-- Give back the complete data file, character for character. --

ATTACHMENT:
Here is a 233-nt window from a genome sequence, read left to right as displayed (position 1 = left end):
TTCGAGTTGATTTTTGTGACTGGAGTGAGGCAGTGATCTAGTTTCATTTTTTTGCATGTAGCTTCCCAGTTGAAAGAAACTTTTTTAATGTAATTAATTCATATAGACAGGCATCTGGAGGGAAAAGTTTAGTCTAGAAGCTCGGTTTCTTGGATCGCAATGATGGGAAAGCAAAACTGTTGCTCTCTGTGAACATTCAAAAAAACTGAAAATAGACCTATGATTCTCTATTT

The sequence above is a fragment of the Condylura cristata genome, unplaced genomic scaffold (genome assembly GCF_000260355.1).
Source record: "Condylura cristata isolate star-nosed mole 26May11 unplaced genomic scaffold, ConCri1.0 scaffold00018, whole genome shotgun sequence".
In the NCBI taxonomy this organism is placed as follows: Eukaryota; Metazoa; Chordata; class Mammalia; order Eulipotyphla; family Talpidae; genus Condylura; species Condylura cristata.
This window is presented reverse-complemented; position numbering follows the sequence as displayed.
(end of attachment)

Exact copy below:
Here is a 233-nt window from a genome sequence, read left to right as displayed (position 1 = left end):
TTCGAGTTGATTTTTGTGACTGGAGTGAGGCAGTGATCTAGTTTCATTTTTTTGCATGTAGCTTCCCAGTTGAAAGAAACTTTTTTAATGTAATTAATTCATATAGACAGGCATCTGGAGGGAAAAGTTTAGTCTAGAAGCTCGGTTTCTTGGATCGCAATGATGGGAAAGCAAAACTGTTGCTCTCTGTGAACATTCAAAAAAACTGAAAATAGACCTATGATTCTCTATTT

The sequence above is a fragment of the Condylura cristata genome, unplaced genomic scaffold (genome assembly GCF_000260355.1).
Source record: "Condylura cristata isolate star-nosed mole 26May11 unplaced genomic scaffold, ConCri1.0 scaffold00018, whole genome shotgun sequence".
In the NCBI taxonomy this organism is placed as follows: Eukaryota; Metazoa; Chordata; class Mammalia; order Eulipotyphla; family Talpidae; genus Condylura; species Condylura cristata.
This window is presented reverse-complemented; position numbering follows the sequence as displayed.